this case there are two directions, which particles
can move in the time interval of t.
x

II

Particle
x

21

## Another assumption is that a particle does not change its

direction during the time interval of t and that the
probability to move to positive and negative x directions
are equal (50%) for all particles.
Therefore, there are two components of the dispersive
mass transfer, one from the control volume I to
control volume II and the second from the control
volume II to control volume I
q1

q2

II

22

q1

q2

II

50 % probability

q1 = 0.5 C1 x A

Equation 13

q 2 = 0 . 5 C 2 x A

Equation 14

Q = q1 - q2

Equation 15

Q = 0.5 x A (C1 C 2 )

Equation 16

23

## Number of particles passing from I to II in t

Q = 0.5 x A (C1 C 2 )
Equation 16

Divide
by time

Q 0.5 x A (C1 C2 )
=
t
t

## Number of particles passing from I to

II in unit time

x
0.5 x A C1 C1 +
x
Q

=
t
t

C
C2 = C1 +
x
x
Equation 18
Q
= JDISP =
A t
Equation 22

Particle
x

Equation 17

0.5 x

II

Equation 19

C
x
x

0.5 x A C1 C1
x
Q
x

=
t
t
Divide Equation 20
by
C
Area
0.5 x A
x

## Number of particles passing from I to

II in unit time per unit area = FLUX

Q
=
t

Equation 21

24

Q
= JDISP
A t

C
0.5 x
x
x
=
t

Equation 22

0.5 (x ) C
JDISP =

x
t
Equation 23
2

0.5 (x )
D=
Equation 24 t

0 .5 [ ]
2
x [L ] (x ) L2
t [T ]

JDISP

Equation 25

0.5 (x )

D=
t

[ ]

C
= D
x

[ ] [L ] = [L
[T ]
2

T -1

]
25

Dispersion

Molecular diffusion

Turbulent diffusion

Longitudinal dispersion

GENERALLY
Molecular diffusion << Turbulent diffusion << Longitudinal dispersion
26

Ranges of the
Dispersion
Coefficient (D)

27

## The Dispersive Flux

JDISP

C
= D
x

Equation 25

28

EQUATION FOR A
CONSERVATIVE MATERIAL

29

C

= J
t
x
x
C
t
C
Jdispersion = D
x

Equation 8

General
transport
equation

Equation 12

flux

Equation 25

Dispersive
flux

Equation 26

t
x

Equation 27
30

C

t
x

Equation 27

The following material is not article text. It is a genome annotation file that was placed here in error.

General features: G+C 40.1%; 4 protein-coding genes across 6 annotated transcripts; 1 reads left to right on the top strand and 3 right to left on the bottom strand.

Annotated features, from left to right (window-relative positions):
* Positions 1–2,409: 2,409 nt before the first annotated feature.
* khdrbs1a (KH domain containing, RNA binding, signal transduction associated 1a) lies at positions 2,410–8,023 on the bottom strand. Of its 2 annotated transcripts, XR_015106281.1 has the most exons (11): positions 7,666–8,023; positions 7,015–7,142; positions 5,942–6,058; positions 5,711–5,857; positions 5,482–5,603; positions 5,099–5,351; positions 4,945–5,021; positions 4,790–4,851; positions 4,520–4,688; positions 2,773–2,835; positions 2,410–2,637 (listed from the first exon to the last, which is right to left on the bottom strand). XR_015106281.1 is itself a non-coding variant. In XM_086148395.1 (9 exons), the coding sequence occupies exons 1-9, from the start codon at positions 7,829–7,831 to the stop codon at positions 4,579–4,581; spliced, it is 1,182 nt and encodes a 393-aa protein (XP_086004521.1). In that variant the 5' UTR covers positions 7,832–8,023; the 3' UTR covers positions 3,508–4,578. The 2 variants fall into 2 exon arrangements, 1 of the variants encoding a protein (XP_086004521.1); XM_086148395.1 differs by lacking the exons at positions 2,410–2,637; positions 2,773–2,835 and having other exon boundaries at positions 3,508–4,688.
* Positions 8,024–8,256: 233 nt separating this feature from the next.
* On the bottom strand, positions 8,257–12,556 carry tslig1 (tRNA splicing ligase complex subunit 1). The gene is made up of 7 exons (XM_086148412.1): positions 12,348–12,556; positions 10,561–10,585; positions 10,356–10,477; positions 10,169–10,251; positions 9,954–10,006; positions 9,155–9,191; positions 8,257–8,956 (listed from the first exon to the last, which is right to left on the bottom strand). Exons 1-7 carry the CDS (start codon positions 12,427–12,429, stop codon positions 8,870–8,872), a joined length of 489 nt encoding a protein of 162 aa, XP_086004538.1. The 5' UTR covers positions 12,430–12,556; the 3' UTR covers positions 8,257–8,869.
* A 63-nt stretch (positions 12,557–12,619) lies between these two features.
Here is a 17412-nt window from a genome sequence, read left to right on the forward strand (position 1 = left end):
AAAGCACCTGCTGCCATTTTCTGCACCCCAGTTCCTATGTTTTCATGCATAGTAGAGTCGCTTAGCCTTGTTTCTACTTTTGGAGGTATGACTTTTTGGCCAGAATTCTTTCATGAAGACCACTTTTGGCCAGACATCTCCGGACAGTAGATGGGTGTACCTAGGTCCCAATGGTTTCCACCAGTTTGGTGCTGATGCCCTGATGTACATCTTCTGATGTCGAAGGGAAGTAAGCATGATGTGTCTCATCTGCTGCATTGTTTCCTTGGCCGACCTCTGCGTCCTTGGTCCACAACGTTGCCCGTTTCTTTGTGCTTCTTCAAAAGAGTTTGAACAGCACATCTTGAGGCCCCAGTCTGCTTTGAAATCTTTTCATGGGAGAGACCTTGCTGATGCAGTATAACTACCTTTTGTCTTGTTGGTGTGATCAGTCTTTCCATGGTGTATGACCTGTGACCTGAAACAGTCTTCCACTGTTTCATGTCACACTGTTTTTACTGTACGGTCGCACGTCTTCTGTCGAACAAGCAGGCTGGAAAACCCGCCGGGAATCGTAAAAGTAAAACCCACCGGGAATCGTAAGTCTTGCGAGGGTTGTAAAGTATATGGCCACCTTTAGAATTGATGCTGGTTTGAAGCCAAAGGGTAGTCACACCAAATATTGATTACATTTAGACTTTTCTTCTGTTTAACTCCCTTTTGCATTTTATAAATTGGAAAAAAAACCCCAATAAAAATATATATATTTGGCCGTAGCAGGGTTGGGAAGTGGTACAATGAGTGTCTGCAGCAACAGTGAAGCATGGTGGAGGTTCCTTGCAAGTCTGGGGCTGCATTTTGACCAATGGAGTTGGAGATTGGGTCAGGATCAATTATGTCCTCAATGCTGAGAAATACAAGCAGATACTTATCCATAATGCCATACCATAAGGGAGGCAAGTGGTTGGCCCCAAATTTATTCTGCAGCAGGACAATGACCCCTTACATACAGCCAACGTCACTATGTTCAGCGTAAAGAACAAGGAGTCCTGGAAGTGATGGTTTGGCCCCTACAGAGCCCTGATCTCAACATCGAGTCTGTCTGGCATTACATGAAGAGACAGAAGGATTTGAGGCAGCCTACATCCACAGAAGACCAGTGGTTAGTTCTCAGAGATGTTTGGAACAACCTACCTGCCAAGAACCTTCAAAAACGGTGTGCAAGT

t
x
x

Equation 28

x
=
C
t

Jdispersion

C
x
C
= C
D

x
x t
t
x

C
= D
x
Equation 29
31

C
x
C
= C
D

x
x t
t
x

Equation 29

Velocity u in
x direction

C
D 2
x

C
u
x
2

C
C
C
= u
+D 2
t
x
x

Equation 30
32

## Dimensional Analysis of the

2

C
C
C
+D 2
= u
t
x
x
Concentration
over time
[ML-3 T-1]

Velocity times
concentration
over space

Equation 30

[L2T-1][ML-3L-2]
= [ML-3 T-1]

[LT-1][ML-3L-1]
= [ML-3 T-1]

33

We are living in a 3 dimensional space, where the
same rules for the general mass balance and
transport are valid in all dimensions. Therefore

C
C

ui
+ Di 2

i
i =1
i
Equation 31
C
=
t

x1 = x, u1 = u, D1 = Dx
x2 = y, u2 = v, D2 = Dy
x3 = z, u3 = w, D3 = Dz

2C
C
C
2C
C
C
2C
+ Dz 2
+ Dy 2 w
+ Dx 2 v
= u
z
y
t
x
z
y
x
Equation 32

34

EQUATION FOR A NON
CONSERVATIVE MATERIAL

35

for non conservative materials
C
2C
C
2C
C
C
2C
+ Dz 2
+ Dy 2 w
= u
+ Dx 2 v
z
y
x
t
z
y
x
Equation 32

2C
C
2C
C
C
+ Dy 2
= u
+ Dx 2 v
y
t
x
x
y
2C
C
+ Dz 2 +
w
z
z
Equation 33

k C
36

## The Transport Equation for non

conservative materials with
sedimentation
2C
C
2C
C
C
+ Dy 2
+ Dx 2 v
= u
y
t
x
x
y
2C
C
+ Dz 2 +
w
z
z

k C

C
2C
C
2C
C
+ Dx 2 v
+ Dy 2
= u
y
t
x
x
y
2C
C
+ Dz 2 +
w
z
z

Equation 33

Equation 34

C
k C sedimentat ion
z

37

## Transport Equation with all

Components
C
C
2C
C
2C
= u
+ Dx 2 v
+ Dy 2
t
x
y
x
y

Equation 35

2C
C
C
w
+ D z 2 + k C sedimentat ion
z
z
z
external sources and sinks

Sedimentation in z
direction
Interaction with bottom
Other sources and sinks

38

Dimensional Analysis of
Components
C

t reaction

=
kinetics

k C

[ML-3][T-1]=[ML-3 T-1]

C
C
= sedimentat ion

z
t sedimentat ion
[LT-1][ML-3L-1]=[ML-3 T-1]

C
= external sources and sinks

t external
Must be given in [ML-3 T-1]

39

all components
2

C
C
C
C
C
= u
+ Dx 2 v
+ Dy 2
t
x
y
y
x
2

C
C
w
+ Dz 2
z
z
C
+ k C sedimentat ion
z
external sources and sinks

Equation 35

40